View Full Version : Charlton Heston Dies

April 6th, 2008, 08:50 AM
April 6, 2008

Charlton Heston, Epic Film Star and Voice of N.R.A., Dies at 83


Charlton Heston, who appeared in some 100 films in his 60-year acting career but who is remembered chiefly for his monumental, jut-jawed portrayals of Moses, Ben-Hur and Michelangelo, died Saturday night at his home in Beverly Hills, Calif. He was 83.

His death was confirmed by a spokesman for the family, Bill Powers, who declined to discuss the cause. In August 2002, Mr. Heston announced that he had been diagnosed with neurological symptoms “consistent with Alzheimer’s disease.”

“I’m neither giving up nor giving in,” he said.

Every actor dreams of a breakthrough role, the part that stamps him in the public memory, and Mr. Heston’s life changed forever when he caught the eye of the director Cecil B. De Mille. De Mille, who was planning his next biblical spectacular, “The Ten Commandments,” looked at the young, physically imposing Mr. Heston and saw his Moses.

When the film was released in 1956, more than three and a half hours long and the most expensive that De Mille had ever made, Mr. Heston became a marquee name. Whether leading the Israelites through the wilderness, parting the Red Sea or coming down from Mount Sinai with the tablets from God in hand, he was a Moses to remember.

Writing in The New York Times nearly 30 years afterward, when the film was re-released for a brief run, Vincent Canby called it “a gaudy, grandiloquent Hollywood classic” and suggested there was more than a touch of “the rugged American frontiersman of myth” in Mr. Heston’s Moses.

The same quality made Mr. Heston an effective spokesman, off-screen, for the causes he believed in. Late in life he became a staunch opponent of gun control. Elected president of the National Rifle Association in 1998, he proved to be a powerful campaigner against what he saw as the government’s attempt to infringe on a Constitutional guarantee — the right to bear arms.

In Mr. Heston, the N.R.A. found its embodiment of pioneer values — pride, independence and valor. In a speech at the N.R.A.’s annual convention in 2000, he brought the audience to its feet with a ringing attack on gun-control advocates. Paraphrasing an N.R.A. bumper sticker (“I’ll give you my gun when you take it from my cold, dead hands”) he waved a replica of a colonial musket above his head and shouted defiantly, “From my cold, dead hands!”

Mr. Heston’s screen presence was so commanding that he was never dominated by mammoth sets, spectacular effects or throngs of spear-waving extras. In his films, whether playing Buffalo Bill, an airline pilot, a naval captain or the commander of a spaceship, he essentially projected the same image — muscular, steely-eyed, courageous. If critics regularly used terms like “marble-monumental” or “granitic” to describe his acting style, they just as often praised his forthright, no-nonsense characterizations.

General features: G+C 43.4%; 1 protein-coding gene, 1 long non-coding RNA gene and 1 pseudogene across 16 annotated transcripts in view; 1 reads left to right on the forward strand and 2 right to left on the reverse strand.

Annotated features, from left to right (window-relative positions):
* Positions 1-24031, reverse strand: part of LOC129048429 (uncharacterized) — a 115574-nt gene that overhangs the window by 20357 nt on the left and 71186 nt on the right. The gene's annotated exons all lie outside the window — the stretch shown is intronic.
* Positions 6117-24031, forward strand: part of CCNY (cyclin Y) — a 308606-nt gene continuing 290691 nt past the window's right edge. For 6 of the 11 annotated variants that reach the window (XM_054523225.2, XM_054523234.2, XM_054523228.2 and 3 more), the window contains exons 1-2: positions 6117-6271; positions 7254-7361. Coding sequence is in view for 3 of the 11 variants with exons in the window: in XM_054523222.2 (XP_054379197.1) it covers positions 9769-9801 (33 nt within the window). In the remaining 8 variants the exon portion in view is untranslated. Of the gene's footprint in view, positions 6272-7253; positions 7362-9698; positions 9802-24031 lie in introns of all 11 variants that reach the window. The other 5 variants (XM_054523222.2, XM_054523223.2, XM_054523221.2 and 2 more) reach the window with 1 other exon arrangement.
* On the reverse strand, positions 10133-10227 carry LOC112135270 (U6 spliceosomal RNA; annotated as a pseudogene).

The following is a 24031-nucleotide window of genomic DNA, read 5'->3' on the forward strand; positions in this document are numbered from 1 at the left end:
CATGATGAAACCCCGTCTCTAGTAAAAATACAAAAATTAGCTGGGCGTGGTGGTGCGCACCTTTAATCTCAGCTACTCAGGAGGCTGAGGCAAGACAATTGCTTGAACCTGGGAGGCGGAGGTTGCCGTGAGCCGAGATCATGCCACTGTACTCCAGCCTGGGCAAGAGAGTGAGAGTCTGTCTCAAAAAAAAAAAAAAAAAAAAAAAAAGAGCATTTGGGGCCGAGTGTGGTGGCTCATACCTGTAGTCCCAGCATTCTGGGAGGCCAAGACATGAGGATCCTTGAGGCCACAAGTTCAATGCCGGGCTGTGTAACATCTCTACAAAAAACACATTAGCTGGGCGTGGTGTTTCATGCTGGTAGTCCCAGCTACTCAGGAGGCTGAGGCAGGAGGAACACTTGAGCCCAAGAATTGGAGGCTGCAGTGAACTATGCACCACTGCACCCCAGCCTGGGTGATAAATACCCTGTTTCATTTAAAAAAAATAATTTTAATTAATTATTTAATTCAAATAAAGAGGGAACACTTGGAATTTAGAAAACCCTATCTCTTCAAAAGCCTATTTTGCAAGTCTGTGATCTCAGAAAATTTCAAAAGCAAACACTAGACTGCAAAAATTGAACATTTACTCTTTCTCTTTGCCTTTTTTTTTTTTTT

After his success in “The Ten Commandments,” Mr. Heston tried a change of pace. Another legendary Hollywood director, Orson Welles, cast him as a Mexican narcotics investigator in the thriller “Touch of Evil,” in which Welles himself played a murderous sheriff in a border town. Also starring Janet Leigh and Marlene Dietrich, the film, a modest success when it opened in 1958, came to be accepted as a noir classic.

But the following year Mr. Heston stepped back into the world of the biblical epic, this time under the director William Wyler. The movie was “Ben-Hur.” Cast as a prince of ancient Judea who rebels against the rule of Rome, Mr. Heston again dominated the screen. In the film’s most spectacular sequence, he and his co-star, Stephen Boyd, as his Roman rival, fight a thrilling duel with whips as their horse-drawn chariots careen wheel-to-wheel around an arena filled with roaring spectators.

“Ben-Hur” won 11 Academy Awards — a record at the time — including those for best picture, best director and, for Mr. Heston, best actor.

He went on to star opposite Sophia Loren in the 1961 release “El Cid,” battling the Moors in 11th-century Spain. As a Marine officer stationed in the Forbidden City in 1900, he helped put down the Boxer Rebellion in Nicholas Ray’s 1963 epic “55 Days at Peking.” In “Khartoum” (1966), he played Gen. Charles (Chinese) Gordon, who was killed in a desert uprising led in the film by Laurence Olivier’s Mahdi. When George Stevens produced and directed “The Greatest Story Ever Told” in 1965, there was Mr. Heston, back in ancient Judea, playing John the Baptist to Max von Sydow’s Jesus.